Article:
The Chicago Syndicate: Joseph Massino

Showing posts with label Joseph Massino. Show all posts
Showing posts with label Joseph Massino. Show all posts

Thursday, May 10, 2007

90-Year-Old Sonny Franzese, Reputed Head of Colombo Crime Family, Jailed

Friends of ours: John "Sonny" Franzese, Joseph "Big Joey" Massino, Colombo Crime Family, Matthew "Matty the Horse" Ianniello
Friends of mine: Frank Sinatra

A 90-year-old Colombo crime family leader who rubbed elbows with Frank Sinatra and other celebrities during his heyday was arrested for associating with known mobsters, his fifth parole violation in 25 years, the FBI said.

John "Sonny" Franzese was arrested Wednesday when he appeared for a regularly scheduled visit with a probation officer, said Jim Margolin, an FBI spokesman.

It was the fifth parole violation for Franzese. Among the others: He was jailed for three years after a November 2000 meeting at a coffee shop with three Colombo family associates. Another time, he spent two years behind bars after federal agents watched him enjoying a bowl of spinach soup with mob associates at a restaurant.

Margolin had no details this time on where Franzese had violated his parole or what he might have been eating or drinking at the time.

Franzese was being held in jail and was to appear in court next week. He didn't have a lawyer, Margolin said.

Despite his age, Franzese reportedly ascended to Colombo underboss two years ago after family boss "Big Joey" Massino was convicted of racketeering and became a federal witness. Massino, who spent 14 years running the family, became the first sitting boss of one of New York's five Mafia families to flip. But Franzese was involved in organized crime long before Massino's ascension. He was a fixture at the Copacabana nightclub, where he often spent time with Sinatra and Sammy Davis Jr., according to Jerry Capeci, author of several books on organized crime and operator of the Web site ganglandnews.com.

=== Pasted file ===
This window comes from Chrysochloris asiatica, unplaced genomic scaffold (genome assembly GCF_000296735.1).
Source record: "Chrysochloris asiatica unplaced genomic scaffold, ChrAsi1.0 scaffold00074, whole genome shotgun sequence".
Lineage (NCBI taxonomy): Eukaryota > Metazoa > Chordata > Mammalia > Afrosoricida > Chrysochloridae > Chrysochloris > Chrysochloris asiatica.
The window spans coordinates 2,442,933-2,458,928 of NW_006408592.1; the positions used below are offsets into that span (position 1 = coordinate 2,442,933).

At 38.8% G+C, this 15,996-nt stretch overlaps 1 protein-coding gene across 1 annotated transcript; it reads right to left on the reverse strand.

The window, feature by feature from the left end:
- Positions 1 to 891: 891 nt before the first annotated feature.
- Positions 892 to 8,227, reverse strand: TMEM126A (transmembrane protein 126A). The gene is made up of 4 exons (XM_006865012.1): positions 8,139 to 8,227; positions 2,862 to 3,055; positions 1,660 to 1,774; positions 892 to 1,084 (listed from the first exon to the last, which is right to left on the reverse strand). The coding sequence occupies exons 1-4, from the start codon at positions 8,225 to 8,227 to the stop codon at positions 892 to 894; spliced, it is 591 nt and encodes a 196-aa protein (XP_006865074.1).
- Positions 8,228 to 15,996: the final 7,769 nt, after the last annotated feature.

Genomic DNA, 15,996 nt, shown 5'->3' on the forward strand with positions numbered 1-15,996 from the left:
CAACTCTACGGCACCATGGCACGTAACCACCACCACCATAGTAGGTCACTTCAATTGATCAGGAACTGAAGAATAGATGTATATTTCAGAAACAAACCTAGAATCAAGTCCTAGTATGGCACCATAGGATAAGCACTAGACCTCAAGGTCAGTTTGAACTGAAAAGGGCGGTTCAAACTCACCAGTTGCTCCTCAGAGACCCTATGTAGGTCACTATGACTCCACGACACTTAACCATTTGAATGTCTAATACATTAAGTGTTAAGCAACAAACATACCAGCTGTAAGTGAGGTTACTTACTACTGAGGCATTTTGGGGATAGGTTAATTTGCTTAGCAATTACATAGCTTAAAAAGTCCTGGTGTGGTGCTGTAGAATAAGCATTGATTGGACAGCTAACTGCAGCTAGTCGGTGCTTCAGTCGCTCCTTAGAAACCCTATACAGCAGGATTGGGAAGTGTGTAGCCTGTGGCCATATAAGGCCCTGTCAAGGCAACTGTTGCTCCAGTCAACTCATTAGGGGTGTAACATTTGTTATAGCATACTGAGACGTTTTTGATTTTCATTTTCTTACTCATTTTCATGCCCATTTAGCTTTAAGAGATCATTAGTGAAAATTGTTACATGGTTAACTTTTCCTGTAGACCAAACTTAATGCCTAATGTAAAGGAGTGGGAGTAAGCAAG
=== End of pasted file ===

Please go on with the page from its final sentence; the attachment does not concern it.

Franzese also had a financial stake in the legendary porn movie "Deep Throat."

Franzese's parole restrictions continue through 2020, when he would be older than 100. It was unclear how much prison time he might face on the parole violation.

Since going to jail in 1970 for a bank robbery, Franzese had spent more than two decades -- on and off -- behind bars. He was initially paroled on that charge in 1978, and the first of the parole violations was in 1982.

Franzese wasn't the only aging mobster in court Wednesday. Matthew "Matty the Horse" Ianniello, 86, was sentenced in New Haven, Connecticut, to two years in prison for racketeering conspiracy and tax evasion. The case was part of a federal probe of the trash hauling industry in Connecticut and New York.

Thanks to CNN

Friday, May 04, 2007

Little Italy's Bonnie and Clyde were Gambino's Trophy